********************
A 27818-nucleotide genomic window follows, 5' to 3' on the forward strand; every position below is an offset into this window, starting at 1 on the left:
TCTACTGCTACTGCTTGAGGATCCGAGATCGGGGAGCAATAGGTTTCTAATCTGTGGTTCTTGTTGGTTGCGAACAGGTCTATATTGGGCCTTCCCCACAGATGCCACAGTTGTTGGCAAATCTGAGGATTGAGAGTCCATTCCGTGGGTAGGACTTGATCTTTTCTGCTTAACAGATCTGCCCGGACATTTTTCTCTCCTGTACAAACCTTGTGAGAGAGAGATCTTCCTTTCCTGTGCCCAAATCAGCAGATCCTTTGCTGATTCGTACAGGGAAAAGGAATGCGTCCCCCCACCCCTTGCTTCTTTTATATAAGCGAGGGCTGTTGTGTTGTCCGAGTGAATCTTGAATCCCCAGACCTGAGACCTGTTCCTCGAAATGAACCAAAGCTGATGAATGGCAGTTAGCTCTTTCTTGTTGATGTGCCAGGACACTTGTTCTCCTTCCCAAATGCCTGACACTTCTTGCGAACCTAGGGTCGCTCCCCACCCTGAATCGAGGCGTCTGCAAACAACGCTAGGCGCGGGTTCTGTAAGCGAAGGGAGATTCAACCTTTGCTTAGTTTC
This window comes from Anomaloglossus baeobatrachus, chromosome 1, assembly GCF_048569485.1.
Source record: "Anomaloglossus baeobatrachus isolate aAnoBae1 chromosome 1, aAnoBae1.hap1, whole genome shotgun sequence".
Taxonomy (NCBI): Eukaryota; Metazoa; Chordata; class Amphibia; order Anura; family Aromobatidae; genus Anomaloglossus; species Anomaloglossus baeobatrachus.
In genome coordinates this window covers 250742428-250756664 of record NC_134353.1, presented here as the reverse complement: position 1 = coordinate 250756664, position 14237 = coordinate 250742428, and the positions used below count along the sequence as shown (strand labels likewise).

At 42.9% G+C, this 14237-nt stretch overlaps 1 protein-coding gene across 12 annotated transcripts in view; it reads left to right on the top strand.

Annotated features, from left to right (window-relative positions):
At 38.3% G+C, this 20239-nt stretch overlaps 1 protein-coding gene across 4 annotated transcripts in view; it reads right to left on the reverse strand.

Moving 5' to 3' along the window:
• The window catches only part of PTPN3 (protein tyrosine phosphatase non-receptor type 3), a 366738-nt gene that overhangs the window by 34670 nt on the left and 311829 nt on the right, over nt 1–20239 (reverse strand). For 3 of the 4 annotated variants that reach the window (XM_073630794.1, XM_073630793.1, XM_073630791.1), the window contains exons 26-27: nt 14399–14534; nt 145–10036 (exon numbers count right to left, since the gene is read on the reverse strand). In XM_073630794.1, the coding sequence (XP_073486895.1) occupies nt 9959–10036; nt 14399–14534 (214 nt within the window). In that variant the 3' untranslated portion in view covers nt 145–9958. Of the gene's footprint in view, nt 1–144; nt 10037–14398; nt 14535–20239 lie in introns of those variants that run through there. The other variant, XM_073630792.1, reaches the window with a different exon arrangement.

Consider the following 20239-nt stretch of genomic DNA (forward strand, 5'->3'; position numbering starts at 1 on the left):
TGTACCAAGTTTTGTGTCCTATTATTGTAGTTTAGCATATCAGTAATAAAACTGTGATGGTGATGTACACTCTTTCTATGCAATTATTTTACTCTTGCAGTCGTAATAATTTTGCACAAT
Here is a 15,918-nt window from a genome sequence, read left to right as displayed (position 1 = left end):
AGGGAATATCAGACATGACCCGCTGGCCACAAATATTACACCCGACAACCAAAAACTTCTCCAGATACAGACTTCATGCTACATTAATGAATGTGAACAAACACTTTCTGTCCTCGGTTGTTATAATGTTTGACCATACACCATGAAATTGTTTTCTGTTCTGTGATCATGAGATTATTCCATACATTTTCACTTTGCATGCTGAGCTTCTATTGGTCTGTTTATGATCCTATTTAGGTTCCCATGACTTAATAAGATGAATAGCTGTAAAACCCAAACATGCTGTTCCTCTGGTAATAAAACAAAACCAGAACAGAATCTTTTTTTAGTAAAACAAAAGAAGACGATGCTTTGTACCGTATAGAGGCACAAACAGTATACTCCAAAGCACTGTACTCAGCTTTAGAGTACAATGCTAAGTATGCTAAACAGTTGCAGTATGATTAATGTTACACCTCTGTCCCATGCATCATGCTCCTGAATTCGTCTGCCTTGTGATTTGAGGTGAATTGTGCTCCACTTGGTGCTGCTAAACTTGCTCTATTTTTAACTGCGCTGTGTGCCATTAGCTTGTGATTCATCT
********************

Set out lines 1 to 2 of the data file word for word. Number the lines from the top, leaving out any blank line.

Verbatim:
A 27818-nucleotide genomic window follows, 5' to 3' on the forward strand; every position below is an offset into this window, starting at 1 on the left:
TCTACTGCTACTGCTTGAGGATCCGAGATCGGGGAGCAATAGGTTTCTAATCTGTGGTTCTTGTTGGTTGCGAACAGGTCTATATTGGGCCTTCCCCACAGATGCCACAGTTGTTGGCAAATCTGAGGATTGAGAGTCCATTCCGTGGGTAGGACTTGATCTTTTCTGCTTAACAGATCTGCCCGGACATTTTTCTCTCCTGTACAAACCTTGTGAGAGAGAGATCTTCCTTTCCTGTGCCCAAATCAGCAGATCCTTTGCTGATTCGTACAGGGAAAAGGAATGCGTCCCCCCACCCCTTGCTTCTTTTATATAAGCGAGGGCTGTTGTGTTGTCCGAGTGAATCTTGAATCCCCAGACCTGAGACCTGTTCCTCGAAATGAACCAAAGCTGATGAATGGCAGTTAGCTCTTTCTTGTTGATGTGCCAGGACACTTGTTCTCCTTCCCAAATGCCTGACACTTCTTGCGAACCTAGGGTCGCTCCCCACCCTGAATCGAGGCGTCTGCAAACAACGCTAGGCGCGGGTTCTGTAAGCGAAGGGAGATTCAACCTTTGCTTAGTTTC